Tannoy VQ Series powers Guatemalan ‘megachurch’

A new ‘megachurch’ has opened in Guatemala equipped with a VQ Series system from Tannoy.

The new house of worship, Casa de Dios, offers space for a congregation of over 12,000 in the main hall, as well as satellite youth churches on each side of the main building.

Michael Garrison Associates (MGA) worked with the architect from the beginning, adapting the overall design to accommodate a system that would cope with the challenging requirements.

"Because of the size of the sanctuary, we initially specified a line array," explained Garrison. "However, half way into the project we learned that they wanted to zone the seating to accommodate groups that were far less than 12,000. As a result, we ended up starting from scratch on a new system design."

“Initially, we looked at Tannoy and a couple of other brands. When we modelled all of it, we were very surprised to find that, in the computer modelling, the Tannoy VQ system – an exploded cluster for the main and two delay rings of satellite delay speakers – actually exceeded the max sound level of the very fine line array system, and with much smoother coverage.”

Integrated with cutting edge DSP, network control and dual-channel Class D amplification, the VQNET line is a self-powered, networked variant of the firm’s flagship VQ Series of sound reinforcement systems.

As pastor Cash Luna had final say on the project, MGA took their modelling data to him and it wasn’t just the SPL levels that impressed him. “When we showed the coverage to the pastor and the cost comparison, his mind was made up. Using VQ instead of a line array saved this project something in the realm of $500,000. When he heard that, the pastor said: ‘I don’t care about the touring riders. If they want to play here, they will play with my system.’”

With help from Graham Hendry, VP of Tannoy parent company TC Group’s Applications Engineering and Support division, MGA designed and installed a system that is unique to the space, and also considers aspects such as line of sight and aesthetics, as well as the general acoustics.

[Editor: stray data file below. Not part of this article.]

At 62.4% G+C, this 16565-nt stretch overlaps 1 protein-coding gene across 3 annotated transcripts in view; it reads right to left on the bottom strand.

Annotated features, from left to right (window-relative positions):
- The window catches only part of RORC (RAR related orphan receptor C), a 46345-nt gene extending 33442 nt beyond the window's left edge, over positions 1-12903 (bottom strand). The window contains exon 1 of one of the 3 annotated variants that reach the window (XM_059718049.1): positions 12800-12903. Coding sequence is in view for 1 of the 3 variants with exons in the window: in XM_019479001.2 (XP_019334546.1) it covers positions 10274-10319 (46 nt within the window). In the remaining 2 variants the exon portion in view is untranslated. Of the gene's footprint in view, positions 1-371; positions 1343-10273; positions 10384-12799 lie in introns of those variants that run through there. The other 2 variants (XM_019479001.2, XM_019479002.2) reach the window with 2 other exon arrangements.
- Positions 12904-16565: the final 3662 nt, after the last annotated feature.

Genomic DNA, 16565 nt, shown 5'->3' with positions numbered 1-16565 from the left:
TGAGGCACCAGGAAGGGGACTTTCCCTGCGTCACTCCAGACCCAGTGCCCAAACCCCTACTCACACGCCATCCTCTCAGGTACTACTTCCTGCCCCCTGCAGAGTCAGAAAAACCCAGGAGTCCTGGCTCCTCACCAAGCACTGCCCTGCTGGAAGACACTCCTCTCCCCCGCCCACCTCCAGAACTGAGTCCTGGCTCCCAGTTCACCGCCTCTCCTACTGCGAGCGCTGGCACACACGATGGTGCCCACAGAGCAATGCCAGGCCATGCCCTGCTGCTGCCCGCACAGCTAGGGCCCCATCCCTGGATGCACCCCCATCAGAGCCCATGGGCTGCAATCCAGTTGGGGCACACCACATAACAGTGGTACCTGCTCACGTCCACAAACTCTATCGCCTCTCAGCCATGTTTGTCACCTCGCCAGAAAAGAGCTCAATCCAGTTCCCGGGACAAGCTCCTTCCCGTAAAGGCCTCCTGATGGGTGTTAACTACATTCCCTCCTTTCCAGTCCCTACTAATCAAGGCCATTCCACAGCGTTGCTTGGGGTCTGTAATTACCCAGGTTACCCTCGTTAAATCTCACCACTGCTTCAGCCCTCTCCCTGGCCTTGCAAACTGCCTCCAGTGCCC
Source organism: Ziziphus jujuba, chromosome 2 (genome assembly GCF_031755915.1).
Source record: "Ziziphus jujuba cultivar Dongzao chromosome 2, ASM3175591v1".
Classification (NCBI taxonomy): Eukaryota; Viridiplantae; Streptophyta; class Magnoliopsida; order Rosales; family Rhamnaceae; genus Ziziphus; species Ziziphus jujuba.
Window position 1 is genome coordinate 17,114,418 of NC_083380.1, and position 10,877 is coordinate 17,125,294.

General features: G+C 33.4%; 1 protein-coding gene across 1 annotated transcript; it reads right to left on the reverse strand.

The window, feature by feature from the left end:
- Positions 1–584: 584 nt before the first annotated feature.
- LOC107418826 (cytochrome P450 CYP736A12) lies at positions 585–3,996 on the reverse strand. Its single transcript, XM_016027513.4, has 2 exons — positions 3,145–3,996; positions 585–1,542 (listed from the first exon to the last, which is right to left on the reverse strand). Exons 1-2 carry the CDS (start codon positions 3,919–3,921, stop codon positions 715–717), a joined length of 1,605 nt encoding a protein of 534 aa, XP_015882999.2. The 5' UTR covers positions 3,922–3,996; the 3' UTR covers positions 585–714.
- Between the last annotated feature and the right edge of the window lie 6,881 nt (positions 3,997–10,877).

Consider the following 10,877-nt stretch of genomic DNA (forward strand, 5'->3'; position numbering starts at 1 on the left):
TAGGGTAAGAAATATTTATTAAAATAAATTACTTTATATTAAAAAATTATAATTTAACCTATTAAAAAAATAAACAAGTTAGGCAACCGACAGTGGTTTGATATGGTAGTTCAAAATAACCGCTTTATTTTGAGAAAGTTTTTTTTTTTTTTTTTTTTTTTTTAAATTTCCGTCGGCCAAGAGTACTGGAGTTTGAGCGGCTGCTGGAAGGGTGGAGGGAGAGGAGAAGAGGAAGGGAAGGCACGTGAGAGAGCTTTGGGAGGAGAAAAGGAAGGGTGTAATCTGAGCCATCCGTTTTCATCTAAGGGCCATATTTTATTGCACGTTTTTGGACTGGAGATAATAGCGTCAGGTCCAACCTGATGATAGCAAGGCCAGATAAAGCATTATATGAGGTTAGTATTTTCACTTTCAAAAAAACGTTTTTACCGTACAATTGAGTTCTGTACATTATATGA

The system design included one main exploded array flown above the stage consisting of five VQ60 speakers. With a defined pattern control, the VQ60 make the horizontal coverage seamless, Tannoy says; as a point source the vertical dispersion is consistent and not hampered by vertical inconsistencies inherent with line arrays, especially at high frequencies.

“There are two further delay rows consisting of VQ60’s, which will allow zoning to accommodate smaller congregations," Steve Shewlakow, MGA’s senior AV designer, explained. "There’s also a main LF array that consists of 18 VNET 218DRs and nine of the VNET 215HLs, and then a supplemental five-position delay zone with three VNET218DRs in each zone in a cardioid array. There are also two subs on the ground that act as warmers and front fills.”

What is also particularly interesting about the installation is the central subwoofer cluster that sits right in the middle of two large video screens, apparently described by one onlooker as ‘hiding in plain sight’.

“People in Latin America they like a lot of bass, so we knew from the beginning that we couldn’t use the usual US reference points for that," Garrison continued. "We knew we would have to put in a low frequency and sub-woofer system that would go beyond what would be expected in the US.

“We came up with a three-wide array that is nine boxes tall – so a total of 27 boxes – 218s on the outside and the centre is 215 boxes, for the main LF subwoofer array, and then we have some supplemental units at floor level because people want to be able to feel that additional sub to reach the outside edge.

"Because the room is so deep and because they wanted to be able to zone it, we also have an additional delay ring with five positions, with three double 18s each. It comes to around 42 subwoofer devices in the room, and it’s pretty amazing."

For more information on the project, see the video below.

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